Georgia Animal Rescue & Defence Inc,  Georgia Department of Agriculture,  Joy Bohannon,  Sick animals from GARD

GARD’s Helminth Problem Pt 1

In a plaintive Facebook post dated September 7 2020 GARD wrote:


We sometimes hear that a puppy still may have a couple of worms left or a slight skin issue when adopted even though we explain in detail in our contract that parasites are cyclical and though the puppy had a negative fecal at the last vet check the worms can come back.


First, GARD’s “adoption contract” does not claim parasites are “cyclical.” It does say in section 11:


GARD does not adopt out any obviously or seemingly unhealthy animals to potential Adopters.


I know a lot of people who would argue that sentence. In the fine print GARD says:


I agree to have adopted pet seen by vet of my choice within 2 weeks of adoption in order to begin any necessary preventatives (i.e. heartworm, intestinal worms, fleas).  


So they don’t sell obviously sick animals but you’d better get the animal to a vet to deal with standard canine/feline maintenance since they aren’t doing it. An obvious contradiction but I’m no longer surprised by those. Continuing:


GARD “Adoption” Contract

I also understand that certain parasites, such as intestinal worms and fleas, and certain viruses, such as kennel cough, are re-occurring issues with any pet. Since pets can carry these parasites/viruses for a period of time with no identifiable symptoms, GARD can make no guarantees regarding the re-occurrence of these issues. I understand that it is my responsibility to seek ongoing vet care to prevent and/or treat these issues. I have been given the information to activate my 30 days of free pet insurance.


I’ve never had a dog with symptomatic kennel cough. Not once. I’ve never taken in a dog from the streets or a real rescue that had symptomatic kennel cough. Not once. What ridiculous pile of garbage is this?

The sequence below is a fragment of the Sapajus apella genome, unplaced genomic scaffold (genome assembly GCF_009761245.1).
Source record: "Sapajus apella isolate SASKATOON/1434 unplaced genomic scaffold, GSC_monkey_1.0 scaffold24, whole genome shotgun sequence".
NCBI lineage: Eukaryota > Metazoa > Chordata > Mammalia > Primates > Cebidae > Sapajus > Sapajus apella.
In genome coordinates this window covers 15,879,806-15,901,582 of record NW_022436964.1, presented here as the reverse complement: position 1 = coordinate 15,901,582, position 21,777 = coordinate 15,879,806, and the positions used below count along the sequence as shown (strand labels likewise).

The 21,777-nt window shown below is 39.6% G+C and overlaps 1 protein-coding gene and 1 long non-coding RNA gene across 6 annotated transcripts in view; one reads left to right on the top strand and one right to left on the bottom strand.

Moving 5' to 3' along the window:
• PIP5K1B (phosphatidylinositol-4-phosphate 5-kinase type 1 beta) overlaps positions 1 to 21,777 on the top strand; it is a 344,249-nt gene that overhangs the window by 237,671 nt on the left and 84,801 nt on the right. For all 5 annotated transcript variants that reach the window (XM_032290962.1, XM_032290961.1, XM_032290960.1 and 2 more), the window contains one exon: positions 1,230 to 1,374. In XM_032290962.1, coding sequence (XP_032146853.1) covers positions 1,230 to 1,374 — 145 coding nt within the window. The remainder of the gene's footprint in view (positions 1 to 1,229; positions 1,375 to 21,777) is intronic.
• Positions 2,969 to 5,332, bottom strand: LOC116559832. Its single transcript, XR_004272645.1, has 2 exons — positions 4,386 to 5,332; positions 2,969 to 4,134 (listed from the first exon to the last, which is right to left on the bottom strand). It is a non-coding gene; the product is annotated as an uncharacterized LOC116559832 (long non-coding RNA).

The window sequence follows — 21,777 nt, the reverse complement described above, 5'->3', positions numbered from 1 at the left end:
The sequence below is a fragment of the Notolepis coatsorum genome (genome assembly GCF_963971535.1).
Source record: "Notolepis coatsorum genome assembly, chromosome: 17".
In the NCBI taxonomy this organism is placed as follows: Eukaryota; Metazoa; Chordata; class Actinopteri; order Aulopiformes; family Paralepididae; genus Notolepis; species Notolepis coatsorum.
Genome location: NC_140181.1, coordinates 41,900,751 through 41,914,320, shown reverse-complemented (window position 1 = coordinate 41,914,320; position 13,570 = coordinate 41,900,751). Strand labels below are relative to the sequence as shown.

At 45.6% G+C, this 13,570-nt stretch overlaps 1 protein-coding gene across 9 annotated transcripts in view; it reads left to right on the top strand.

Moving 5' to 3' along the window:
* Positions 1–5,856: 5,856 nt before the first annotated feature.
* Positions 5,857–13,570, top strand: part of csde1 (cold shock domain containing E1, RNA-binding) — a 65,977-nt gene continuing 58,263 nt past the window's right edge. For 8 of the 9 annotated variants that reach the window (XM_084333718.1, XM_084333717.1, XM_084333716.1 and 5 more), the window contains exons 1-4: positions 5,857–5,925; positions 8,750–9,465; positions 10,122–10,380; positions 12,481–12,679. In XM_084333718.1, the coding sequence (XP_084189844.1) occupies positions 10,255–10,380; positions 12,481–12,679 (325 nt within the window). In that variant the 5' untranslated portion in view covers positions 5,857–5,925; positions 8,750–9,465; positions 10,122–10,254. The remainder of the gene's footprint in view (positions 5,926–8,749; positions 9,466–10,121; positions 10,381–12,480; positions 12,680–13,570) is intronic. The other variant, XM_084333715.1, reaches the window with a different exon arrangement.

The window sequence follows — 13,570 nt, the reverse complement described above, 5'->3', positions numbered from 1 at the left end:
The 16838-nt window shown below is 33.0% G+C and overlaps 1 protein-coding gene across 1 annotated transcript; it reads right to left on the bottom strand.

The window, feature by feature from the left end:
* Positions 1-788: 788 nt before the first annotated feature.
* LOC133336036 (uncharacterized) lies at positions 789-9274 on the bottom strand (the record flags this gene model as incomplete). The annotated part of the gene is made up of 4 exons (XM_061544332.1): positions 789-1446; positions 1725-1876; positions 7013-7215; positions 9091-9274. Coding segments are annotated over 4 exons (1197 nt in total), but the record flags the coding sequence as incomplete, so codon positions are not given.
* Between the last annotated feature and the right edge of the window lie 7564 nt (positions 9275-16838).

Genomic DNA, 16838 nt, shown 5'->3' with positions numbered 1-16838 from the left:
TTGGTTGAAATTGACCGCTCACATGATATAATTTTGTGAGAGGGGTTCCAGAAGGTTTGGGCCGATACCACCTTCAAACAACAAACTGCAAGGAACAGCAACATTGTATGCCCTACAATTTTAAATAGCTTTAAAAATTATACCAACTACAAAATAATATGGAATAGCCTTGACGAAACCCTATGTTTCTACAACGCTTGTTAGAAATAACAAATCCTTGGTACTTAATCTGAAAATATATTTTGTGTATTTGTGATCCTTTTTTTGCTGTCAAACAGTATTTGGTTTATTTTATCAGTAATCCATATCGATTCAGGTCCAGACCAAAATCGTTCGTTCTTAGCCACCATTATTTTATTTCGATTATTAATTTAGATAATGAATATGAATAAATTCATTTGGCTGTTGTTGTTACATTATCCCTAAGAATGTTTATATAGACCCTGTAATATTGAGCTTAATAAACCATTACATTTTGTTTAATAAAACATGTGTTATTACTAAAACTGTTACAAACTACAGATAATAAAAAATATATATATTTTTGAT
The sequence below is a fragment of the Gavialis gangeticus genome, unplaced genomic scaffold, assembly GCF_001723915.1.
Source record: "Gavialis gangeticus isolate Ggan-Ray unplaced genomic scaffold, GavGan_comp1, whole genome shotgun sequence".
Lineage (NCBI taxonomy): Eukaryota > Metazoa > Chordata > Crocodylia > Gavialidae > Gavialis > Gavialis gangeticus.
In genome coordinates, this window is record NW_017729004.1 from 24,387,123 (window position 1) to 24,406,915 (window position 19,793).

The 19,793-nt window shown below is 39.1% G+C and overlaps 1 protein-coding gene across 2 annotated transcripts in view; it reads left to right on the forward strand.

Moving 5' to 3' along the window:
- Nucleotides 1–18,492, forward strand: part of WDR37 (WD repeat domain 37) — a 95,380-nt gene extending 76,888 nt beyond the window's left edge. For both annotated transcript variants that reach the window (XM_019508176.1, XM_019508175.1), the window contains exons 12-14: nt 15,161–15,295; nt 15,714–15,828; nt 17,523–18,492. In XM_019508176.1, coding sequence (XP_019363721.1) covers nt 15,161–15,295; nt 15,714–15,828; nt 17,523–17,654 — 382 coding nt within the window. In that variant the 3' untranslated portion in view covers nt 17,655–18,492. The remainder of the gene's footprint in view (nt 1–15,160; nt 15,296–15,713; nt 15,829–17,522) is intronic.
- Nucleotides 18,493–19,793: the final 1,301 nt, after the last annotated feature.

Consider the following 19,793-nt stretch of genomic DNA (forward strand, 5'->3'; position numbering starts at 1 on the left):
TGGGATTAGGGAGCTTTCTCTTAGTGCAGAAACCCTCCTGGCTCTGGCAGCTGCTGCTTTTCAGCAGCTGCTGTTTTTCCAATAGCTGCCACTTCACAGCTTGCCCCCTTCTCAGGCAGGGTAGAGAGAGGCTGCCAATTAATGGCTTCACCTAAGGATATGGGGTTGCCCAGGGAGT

True, during the anthelmintic process a dog/pup can test negative by fecal smear for any of the four major canine helminths. That does NOT mean that helminth infestations are “cyclic.” Note that their “contract” doesn’t use the word “cyclic.” It uses the word “reoccurring,” which ought to be recurring (technical writer peeking out.)

Sure, if one doesn’t follow a regular anthelmintic protocol odds are good one’s dog will come down with another infestation of worms. A subsequent infestation from a new source is not the same as the infestation with which an animal arrives at a rescue. Reinfestation is also not the same as GARD’s Facebook claim that “parasites are cyclical.” The distinction matters, especially to GARD’s bottom line.

I have news about that “30 day free insurance.” It’s called “on the 29th of February during a full moon” insurance. Because GARD states, erroneously:


Since pets can carry these parasites/viruses for a period of time with no identifiable symptoms, GARD can make no guarantees regarding the re-occurrence of these issues


any condition with which the animal presents that is not a traumatic injury is considered preexisting and therefore not covered under the “30 days of free pet insurance.” That’s why the insurance is “free.” I’ve tried to get the policy, codicils and riders for this particular “insurance” contract with no success but I’ve yet to hear of anyone being reimbursed for conditions with which the animal came from GARD. Angela certainly wasn’t.

Back to the worms

The four common canine parasitic helminths are roundworms, tapeworms, hookworms and whipworms.

Each type of parasitic worm requires a different treatment protocol but the common denominator is sanitation. All four common canine parasitic helminths are transmitted via environmental vectors. (Canine fetal/neonatal roundworm transmission is also possible but once that infestation is cured in the pups any subsequent infestation is environmental.) All four common canine parasitic helminths can be prevented with proper sanitation combined with species-appropriate anthelmintic treatment.